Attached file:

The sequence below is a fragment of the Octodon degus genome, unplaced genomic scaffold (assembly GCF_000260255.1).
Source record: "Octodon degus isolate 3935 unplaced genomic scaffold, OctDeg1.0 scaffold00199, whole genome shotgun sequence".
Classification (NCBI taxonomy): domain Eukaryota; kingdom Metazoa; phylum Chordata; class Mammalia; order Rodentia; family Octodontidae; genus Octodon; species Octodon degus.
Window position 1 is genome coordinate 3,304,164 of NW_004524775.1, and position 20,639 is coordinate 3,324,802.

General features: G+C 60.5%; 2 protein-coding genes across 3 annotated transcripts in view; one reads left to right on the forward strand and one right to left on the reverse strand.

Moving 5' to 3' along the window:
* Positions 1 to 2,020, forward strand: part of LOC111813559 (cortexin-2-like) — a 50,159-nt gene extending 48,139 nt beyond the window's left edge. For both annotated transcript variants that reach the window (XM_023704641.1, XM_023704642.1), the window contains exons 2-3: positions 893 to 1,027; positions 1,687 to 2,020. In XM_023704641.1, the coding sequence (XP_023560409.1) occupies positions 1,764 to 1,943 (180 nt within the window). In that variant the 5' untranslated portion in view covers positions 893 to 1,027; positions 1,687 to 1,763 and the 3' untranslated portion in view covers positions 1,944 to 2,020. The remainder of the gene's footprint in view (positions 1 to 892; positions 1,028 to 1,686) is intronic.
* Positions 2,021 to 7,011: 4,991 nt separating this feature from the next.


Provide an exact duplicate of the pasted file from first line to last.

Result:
The sequence below is a fragment of the Octodon degus genome, unplaced genomic scaffold (assembly GCF_000260255.1).
Source record: "Octodon degus isolate 3935 unplaced genomic scaffold, OctDeg1.0 scaffold00199, whole genome shotgun sequence".
Classification (NCBI taxonomy): domain Eukaryota; kingdom Metazoa; phylum Chordata; class Mammalia; order Rodentia; family Octodontidae; genus Octodon; species Octodon degus.
Window position 1 is genome coordinate 3,304,164 of NW_004524775.1, and position 20,639 is coordinate 3,324,802.

General features: G+C 60.5%; 2 protein-coding genes across 3 annotated transcripts in view; one reads left to right on the forward strand and one right to left on the reverse strand.

Moving 5' to 3' along the window:
* Positions 1 to 2,020, forward strand: part of LOC111813559 (cortexin-2-like) — a 50,159-nt gene extending 48,139 nt beyond the window's left edge. For both annotated transcript variants that reach the window (XM_023704641.1, XM_023704642.1), the window contains exons 2-3: positions 893 to 1,027; positions 1,687 to 2,020. In XM_023704641.1, the coding sequence (XP_023560409.1) occupies positions 1,764 to 1,943 (180 nt within the window). In that variant the 5' untranslated portion in view covers positions 893 to 1,027; positions 1,687 to 1,763 and the 3' untranslated portion in view covers positions 1,944 to 2,020. The remainder of the gene's footprint in view (positions 1 to 892; positions 1,028 to 1,686) is intronic.
* Positions 2,021 to 7,011: 4,991 nt separating this feature from the next.